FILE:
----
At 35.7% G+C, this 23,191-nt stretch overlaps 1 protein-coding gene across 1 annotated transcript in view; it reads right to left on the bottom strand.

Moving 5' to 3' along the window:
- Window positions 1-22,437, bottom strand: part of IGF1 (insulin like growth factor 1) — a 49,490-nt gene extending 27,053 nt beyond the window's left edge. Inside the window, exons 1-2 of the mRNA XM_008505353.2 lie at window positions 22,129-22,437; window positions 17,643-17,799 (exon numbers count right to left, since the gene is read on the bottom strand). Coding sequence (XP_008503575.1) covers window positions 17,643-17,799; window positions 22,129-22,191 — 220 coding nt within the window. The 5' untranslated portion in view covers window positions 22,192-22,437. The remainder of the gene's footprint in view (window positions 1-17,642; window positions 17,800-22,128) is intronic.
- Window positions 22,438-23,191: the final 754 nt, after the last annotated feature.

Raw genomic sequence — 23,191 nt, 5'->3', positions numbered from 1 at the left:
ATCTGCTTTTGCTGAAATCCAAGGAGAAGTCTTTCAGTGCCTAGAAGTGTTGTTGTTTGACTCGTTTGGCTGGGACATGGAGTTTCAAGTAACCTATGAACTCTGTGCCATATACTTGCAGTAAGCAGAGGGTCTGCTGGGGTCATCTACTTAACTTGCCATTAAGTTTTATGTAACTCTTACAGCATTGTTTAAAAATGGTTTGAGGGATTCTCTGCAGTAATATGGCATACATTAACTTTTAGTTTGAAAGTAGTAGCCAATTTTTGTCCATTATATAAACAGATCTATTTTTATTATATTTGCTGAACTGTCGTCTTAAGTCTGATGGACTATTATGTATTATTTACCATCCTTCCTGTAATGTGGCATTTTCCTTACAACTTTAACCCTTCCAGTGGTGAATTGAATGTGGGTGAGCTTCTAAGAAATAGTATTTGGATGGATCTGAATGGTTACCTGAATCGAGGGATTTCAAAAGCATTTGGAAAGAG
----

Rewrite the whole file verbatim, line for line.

At 35.7% G+C, this 23,191-nt stretch overlaps 1 protein-coding gene across 1 annotated transcript in view; it reads right to left on the bottom strand.

Moving 5' to 3' along the window:
- Window positions 1-22,437, bottom strand: part of IGF1 (insulin like growth factor 1) — a 49,490-nt gene extending 27,053 nt beyond the window's left edge. Inside the window, exons 1-2 of the mRNA XM_008505353.2 lie at window positions 22,129-22,437; window positions 17,643-17,799 (exon numbers count right to left, since the gene is read on the bottom strand). Coding sequence (XP_008503575.1) covers window positions 17,643-17,799; window positions 22,129-22,191 — 220 coding nt within the window. The 5' untranslated portion in view covers window positions 22,192-22,437. The remainder of the gene's footprint in view (window positions 1-17,642; window positions 17,800-22,128) is intronic.
- Window positions 22,438-23,191: the final 754 nt, after the last annotated feature.

Raw genomic sequence — 23,191 nt, 5'->3', positions numbered from 1 at the left:
ATCTGCTTTTGCTGAAATCCAAGGAGAAGTCTTTCAGTGCCTAGAAGTGTTGTTGTTTGACTCGTTTGGCTGGGACATGGAGTTTCAAGTAACCTATGAACTCTGTGCCATATACTTGCAGTAAGCAGAGGGTCTGCTGGGGTCATCTACTTAACTTGCCATTAAGTTTTATGTAACTCTTACAGCATTGTTTAAAAATGGTTTGAGGGATTCTCTGCAGTAATATGGCATACATTAACTTTTAGTTTGAAAGTAGTAGCCAATTTTTGTCCATTATATAAACAGATCTATTTTTATTATATTTGCTGAACTGTCGTCTTAAGTCTGATGGACTATTATGTATTATTTACCATCCTTCCTGTAATGTGGCATTTTCCTTACAACTTTAACCCTTCCAGTGGTGAATTGAATGTGGGTGAGCTTCTAAGAAATAGTATTTGGATGGATCTGAATGGTTACCTGAATCGAGGGATTTCAAAAGCATTTGGAAAGAG